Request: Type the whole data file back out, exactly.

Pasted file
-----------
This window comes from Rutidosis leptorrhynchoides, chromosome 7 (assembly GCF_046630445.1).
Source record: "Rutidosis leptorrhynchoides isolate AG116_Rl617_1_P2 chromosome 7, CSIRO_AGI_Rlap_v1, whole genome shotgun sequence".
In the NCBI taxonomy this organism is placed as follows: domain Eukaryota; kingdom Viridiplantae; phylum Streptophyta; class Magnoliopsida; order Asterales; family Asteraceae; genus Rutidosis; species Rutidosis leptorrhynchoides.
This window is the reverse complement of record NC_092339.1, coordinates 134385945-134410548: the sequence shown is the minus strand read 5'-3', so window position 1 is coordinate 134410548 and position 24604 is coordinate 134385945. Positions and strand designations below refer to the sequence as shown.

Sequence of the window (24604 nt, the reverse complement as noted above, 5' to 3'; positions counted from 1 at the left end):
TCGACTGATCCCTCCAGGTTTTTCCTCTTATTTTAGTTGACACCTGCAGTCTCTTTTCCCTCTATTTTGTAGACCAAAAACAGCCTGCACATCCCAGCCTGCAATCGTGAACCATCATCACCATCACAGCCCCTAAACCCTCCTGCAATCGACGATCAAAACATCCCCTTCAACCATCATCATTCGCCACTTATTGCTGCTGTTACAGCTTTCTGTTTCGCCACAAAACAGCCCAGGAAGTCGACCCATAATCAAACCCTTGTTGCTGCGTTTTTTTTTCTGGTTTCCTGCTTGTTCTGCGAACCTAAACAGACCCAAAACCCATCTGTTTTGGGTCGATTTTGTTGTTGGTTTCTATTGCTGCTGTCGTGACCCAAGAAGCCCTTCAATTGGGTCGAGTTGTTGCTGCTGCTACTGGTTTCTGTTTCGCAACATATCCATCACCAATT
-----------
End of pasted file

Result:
This window comes from Rutidosis leptorrhynchoides, chromosome 7 (assembly GCF_046630445.1).
Source record: "Rutidosis leptorrhynchoides isolate AG116_Rl617_1_P2 chromosome 7, CSIRO_AGI_Rlap_v1, whole genome shotgun sequence".
In the NCBI taxonomy this organism is placed as follows: domain Eukaryota; kingdom Viridiplantae; phylum Streptophyta; class Magnoliopsida; order Asterales; family Asteraceae; genus Rutidosis; species Rutidosis leptorrhynchoides.
This window is the reverse complement of record NC_092339.1, coordinates 134385945-134410548: the sequence shown is the minus strand read 5'-3', so window position 1 is coordinate 134410548 and position 24604 is coordinate 134385945. Positions and strand designations below refer to the sequence as shown.

Sequence of the window (24604 nt, the reverse complement as noted above, 5' to 3'; positions counted from 1 at the left end):
TCGACTGATCCCTCCAGGTTTTTCCTCTTATTTTAGTTGACACCTGCAGTCTCTTTTCCCTCTATTTTGTAGACCAAAAACAGCCTGCACATCCCAGCCTGCAATCGTGAACCATCATCACCATCACAGCCCCTAAACCCTCCTGCAATCGACGATCAAAACATCCCCTTCAACCATCATCATTCGCCACTTATTGCTGCTGTTACAGCTTTCTGTTTCGCCACAAAACAGCCCAGGAAGTCGACCCATAATCAAACCCTTGTTGCTGCGTTTTTTTTTCTGGTTTCCTGCTTGTTCTGCGAACCTAAACAGACCCAAAACCCATCTGTTTTGGGTCGATTTTGTTGTTGGTTTCTATTGCTGCTGTCGTGACCCAAGAAGCCCTTCAATTGGGTCGAGTTGTTGCTGCTGCTACTGGTTTCTGTTTCGCAACATATCCATCACCAATT